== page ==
There are also combination mortgage products available that enable you to have a portion of your mortgage in a fixed interest rate and another portion as a HELOC, which mean the HELOC can be used as a rainy day fund.

By using a HELOC to fund renovations, etc, the savings are substantial versus using a credit card or loan. Just the comparison of paying 3.25% interest with a HELOC compared to 18% for a credit card or loan clearly shows the HELOC advantage.

The other savings is seen in your monthly repayment of the debt. With loans or credit cards, the minimum is typically 3% of the total balance, whereas with the HELOC you’re only paying interest on the loan.

For instance, a $50,000 credit card balance with a 3% monthly payment means $1,500 must be paid each month. With the interest-only payment on the HELOC, you’re only required to pay $135 per month.

If your primary residence does not have enough equity for a refinance or HELOC but your cottage does, you still have options depending on whether your cottage is a vacation property (year-round with road access) or seasonal.

Financial institutions will lend on year-round property up to a maximum loan to value (LTV) of 95% (which means you will only have to have 5% equity remaining in your second home).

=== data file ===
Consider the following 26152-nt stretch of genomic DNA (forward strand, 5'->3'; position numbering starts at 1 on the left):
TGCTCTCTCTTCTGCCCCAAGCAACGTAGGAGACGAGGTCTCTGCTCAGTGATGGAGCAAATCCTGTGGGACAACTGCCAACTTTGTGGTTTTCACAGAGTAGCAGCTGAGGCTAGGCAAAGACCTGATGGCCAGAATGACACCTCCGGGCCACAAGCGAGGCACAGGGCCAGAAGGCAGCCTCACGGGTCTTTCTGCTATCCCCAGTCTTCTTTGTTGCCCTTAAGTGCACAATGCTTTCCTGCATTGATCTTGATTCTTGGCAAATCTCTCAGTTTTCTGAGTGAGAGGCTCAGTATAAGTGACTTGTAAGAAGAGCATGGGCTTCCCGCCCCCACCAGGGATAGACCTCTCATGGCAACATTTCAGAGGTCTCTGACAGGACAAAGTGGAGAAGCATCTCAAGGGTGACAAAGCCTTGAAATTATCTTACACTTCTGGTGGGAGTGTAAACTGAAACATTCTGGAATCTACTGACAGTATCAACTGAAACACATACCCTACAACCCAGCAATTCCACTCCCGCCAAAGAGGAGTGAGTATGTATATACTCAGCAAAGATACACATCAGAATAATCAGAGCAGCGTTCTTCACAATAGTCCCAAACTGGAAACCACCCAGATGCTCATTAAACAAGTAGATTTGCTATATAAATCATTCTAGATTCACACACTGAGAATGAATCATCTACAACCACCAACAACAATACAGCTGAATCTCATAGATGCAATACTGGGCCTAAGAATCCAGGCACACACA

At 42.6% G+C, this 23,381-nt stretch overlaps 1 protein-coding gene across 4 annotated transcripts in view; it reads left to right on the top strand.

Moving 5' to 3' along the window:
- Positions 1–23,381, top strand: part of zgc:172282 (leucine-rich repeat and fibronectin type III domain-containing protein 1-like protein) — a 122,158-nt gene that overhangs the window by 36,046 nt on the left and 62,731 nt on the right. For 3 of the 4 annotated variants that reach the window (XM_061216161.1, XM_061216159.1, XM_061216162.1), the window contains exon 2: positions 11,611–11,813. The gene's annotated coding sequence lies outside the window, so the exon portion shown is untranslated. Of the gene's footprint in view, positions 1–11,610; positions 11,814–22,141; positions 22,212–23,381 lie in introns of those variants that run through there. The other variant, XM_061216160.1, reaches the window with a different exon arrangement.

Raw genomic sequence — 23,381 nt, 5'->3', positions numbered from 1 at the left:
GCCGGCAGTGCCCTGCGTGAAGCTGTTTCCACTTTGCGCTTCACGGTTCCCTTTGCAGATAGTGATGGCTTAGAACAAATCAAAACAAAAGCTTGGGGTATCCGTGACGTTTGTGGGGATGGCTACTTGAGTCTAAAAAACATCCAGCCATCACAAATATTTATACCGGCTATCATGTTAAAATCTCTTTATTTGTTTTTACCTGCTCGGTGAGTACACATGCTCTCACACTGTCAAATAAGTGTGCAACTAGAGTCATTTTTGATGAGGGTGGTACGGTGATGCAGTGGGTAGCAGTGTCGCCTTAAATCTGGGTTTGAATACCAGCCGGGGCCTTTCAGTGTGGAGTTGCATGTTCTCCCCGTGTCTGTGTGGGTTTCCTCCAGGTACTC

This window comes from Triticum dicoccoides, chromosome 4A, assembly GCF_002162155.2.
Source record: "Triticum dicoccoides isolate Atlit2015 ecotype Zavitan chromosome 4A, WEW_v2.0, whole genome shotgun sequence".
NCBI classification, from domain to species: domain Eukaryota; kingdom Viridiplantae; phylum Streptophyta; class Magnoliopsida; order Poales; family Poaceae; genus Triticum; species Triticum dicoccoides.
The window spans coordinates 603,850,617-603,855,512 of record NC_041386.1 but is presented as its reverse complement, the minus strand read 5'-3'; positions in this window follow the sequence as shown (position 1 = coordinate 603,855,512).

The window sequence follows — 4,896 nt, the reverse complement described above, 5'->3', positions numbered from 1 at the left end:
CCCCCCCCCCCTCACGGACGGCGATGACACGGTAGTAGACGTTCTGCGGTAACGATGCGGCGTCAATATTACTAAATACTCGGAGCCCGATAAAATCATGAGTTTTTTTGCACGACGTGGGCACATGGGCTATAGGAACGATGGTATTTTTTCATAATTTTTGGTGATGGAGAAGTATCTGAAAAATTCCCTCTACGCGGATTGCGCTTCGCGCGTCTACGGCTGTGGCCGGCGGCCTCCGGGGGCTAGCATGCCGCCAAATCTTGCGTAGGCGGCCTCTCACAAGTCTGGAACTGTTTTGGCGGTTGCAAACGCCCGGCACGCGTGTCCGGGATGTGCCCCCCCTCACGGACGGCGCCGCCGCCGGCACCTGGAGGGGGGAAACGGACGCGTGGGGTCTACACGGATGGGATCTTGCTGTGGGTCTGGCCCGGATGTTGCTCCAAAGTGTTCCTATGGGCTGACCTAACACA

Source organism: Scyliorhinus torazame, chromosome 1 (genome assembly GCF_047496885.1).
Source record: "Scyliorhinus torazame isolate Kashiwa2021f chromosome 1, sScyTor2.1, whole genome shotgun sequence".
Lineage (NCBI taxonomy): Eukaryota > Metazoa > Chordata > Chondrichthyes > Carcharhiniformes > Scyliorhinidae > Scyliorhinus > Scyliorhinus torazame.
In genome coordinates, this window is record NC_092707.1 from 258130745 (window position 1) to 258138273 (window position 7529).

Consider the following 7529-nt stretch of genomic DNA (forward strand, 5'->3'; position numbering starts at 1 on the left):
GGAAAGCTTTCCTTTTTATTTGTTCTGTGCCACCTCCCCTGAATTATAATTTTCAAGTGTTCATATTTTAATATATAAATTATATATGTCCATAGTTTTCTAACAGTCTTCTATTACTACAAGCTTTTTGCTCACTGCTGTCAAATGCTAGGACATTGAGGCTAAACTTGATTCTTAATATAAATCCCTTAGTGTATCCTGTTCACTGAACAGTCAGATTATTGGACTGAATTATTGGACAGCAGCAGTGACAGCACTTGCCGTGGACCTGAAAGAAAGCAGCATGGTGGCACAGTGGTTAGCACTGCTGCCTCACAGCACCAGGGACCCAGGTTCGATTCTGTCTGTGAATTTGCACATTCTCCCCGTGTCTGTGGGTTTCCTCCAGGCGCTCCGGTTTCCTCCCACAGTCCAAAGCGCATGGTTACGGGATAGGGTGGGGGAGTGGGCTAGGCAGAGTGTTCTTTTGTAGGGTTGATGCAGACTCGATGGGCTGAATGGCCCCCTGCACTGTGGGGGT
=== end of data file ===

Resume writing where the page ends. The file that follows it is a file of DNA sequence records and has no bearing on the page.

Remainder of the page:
Most mortgage financing products are available for year-round cottages as long as the property is in good shape and is marketable. Your lender will want to know they will easily be able to sell your property if you do not continue paying your mortgage or HELOC.

When looking to access home equity, it’s best to speak to your mortgage broker to find an option that suits your unique needs.

 Mortgage Product Comparison

Product Amount Interest Rate Amortization Monthly Payment
HELOC $200,000 3.25% 25 Years $541.67 (interest only)
5-Year Variable-Rate Mortgage $200,000 2.00% 25 Years $846.90
5-Year Fixed-Rate Mortgage $200,000 $3.89% 25 Years $1040.15

Once you know what you need and can afford in renovations, ensure you talk to a professional contractor in construction and general contracting. People that are experts in their field.

One excellent choice for the job is a Contractor named Betty Lau. She is a Lady with a team of dedicated, trust-worth and passion team players, just like her! Give her a call for a quote:

Betty Lau All Women Contractors +1 416-931-2927    http://allwomencontractors.com

 

 

 

For more information contact Patrick Wilson @ 905-426-4200 or visit his website at http://www.durhammortgage.com/pwilson/

 

Patrick Wilson Lic.# 14001417

Office Durhammortgage.com Ltd.
67 Old Kingston Road
Ajax, Ontario L1T 3A5
Phone 905-426-4200     Email pwilson@durhammortgage.com
About The Mortgage Centre ®
The Mortgage Centre has decades of experience providing Canadians with mortgage financing through a team of nationwide independent Mortgage Centre offices. Because we’re local business professionals with roots in our communities, we are dedicated to helping our clients make well informed financing decisions.